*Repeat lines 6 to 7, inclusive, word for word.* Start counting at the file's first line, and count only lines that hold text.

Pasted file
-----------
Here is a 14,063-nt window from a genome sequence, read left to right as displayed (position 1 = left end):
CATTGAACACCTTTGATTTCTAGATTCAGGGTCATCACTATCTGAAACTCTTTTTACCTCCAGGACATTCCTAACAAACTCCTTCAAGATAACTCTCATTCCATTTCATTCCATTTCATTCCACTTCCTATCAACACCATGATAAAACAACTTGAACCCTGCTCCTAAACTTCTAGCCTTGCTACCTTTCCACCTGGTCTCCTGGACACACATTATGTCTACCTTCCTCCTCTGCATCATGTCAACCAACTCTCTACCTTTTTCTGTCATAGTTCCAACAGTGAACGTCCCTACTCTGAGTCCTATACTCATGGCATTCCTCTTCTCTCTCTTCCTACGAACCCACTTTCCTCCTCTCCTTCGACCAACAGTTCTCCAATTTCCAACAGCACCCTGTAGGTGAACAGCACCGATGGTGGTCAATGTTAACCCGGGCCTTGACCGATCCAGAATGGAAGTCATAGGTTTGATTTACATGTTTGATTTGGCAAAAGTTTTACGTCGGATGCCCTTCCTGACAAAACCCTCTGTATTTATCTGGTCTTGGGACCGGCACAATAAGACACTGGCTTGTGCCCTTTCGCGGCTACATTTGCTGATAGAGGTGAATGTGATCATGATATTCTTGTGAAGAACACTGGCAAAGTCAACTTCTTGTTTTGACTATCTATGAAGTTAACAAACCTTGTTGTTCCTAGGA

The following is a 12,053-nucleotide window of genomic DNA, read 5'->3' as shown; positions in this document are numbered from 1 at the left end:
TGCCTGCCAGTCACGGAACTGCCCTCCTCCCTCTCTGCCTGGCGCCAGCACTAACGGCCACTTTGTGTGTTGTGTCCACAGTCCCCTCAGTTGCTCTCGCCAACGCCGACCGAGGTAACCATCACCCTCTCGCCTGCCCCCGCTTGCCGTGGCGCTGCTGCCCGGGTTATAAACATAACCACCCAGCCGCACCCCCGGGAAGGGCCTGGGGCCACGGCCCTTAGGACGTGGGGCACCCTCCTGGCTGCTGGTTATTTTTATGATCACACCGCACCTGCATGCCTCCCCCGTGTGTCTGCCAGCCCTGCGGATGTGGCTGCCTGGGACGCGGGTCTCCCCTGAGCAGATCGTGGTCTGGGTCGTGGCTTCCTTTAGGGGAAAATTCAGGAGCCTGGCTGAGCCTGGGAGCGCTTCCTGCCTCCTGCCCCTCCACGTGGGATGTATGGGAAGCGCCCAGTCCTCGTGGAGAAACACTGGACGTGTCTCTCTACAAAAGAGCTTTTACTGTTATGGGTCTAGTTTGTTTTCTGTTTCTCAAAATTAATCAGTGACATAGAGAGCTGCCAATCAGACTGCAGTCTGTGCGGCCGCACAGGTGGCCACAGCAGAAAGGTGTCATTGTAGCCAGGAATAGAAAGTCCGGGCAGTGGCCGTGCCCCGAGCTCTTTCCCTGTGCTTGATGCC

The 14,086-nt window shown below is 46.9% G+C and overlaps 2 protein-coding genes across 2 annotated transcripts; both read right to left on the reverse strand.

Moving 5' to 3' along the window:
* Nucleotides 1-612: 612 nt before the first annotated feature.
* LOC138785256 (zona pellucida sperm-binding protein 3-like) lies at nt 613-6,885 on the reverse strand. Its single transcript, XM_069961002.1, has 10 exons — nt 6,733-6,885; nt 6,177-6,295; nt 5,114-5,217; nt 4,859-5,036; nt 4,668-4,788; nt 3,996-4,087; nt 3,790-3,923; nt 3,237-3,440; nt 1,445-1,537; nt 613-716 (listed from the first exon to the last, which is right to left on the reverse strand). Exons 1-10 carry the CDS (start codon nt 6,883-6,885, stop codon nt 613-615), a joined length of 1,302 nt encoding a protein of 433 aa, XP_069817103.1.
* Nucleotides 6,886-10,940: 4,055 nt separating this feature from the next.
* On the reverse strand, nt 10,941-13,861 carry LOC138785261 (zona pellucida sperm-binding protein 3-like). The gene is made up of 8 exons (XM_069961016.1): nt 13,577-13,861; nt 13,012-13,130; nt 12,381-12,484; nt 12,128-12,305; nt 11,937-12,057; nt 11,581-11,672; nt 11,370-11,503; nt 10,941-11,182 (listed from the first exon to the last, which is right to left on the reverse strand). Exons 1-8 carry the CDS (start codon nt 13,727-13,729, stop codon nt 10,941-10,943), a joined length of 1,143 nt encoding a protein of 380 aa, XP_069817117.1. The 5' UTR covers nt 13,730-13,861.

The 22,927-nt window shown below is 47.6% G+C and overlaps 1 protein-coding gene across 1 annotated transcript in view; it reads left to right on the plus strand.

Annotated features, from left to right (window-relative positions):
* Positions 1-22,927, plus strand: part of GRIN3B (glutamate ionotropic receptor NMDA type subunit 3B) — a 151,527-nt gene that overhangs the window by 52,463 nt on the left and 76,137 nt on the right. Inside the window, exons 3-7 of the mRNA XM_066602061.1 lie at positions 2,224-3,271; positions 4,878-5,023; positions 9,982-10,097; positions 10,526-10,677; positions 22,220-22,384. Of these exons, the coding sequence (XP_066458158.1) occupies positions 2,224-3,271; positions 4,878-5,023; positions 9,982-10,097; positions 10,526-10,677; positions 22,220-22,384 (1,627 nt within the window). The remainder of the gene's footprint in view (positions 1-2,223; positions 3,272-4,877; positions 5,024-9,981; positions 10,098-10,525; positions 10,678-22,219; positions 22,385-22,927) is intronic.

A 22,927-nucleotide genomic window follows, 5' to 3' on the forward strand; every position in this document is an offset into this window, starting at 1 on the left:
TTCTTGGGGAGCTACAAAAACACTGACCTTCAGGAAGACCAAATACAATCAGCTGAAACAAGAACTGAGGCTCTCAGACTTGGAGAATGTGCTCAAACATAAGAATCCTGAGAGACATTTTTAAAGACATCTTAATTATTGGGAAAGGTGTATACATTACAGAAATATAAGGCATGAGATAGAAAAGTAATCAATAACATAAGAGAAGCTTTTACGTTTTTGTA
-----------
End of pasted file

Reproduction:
Moving 5' to 3' along the window:
* Nucleotides 1-612: 612 nt before the first annotated feature.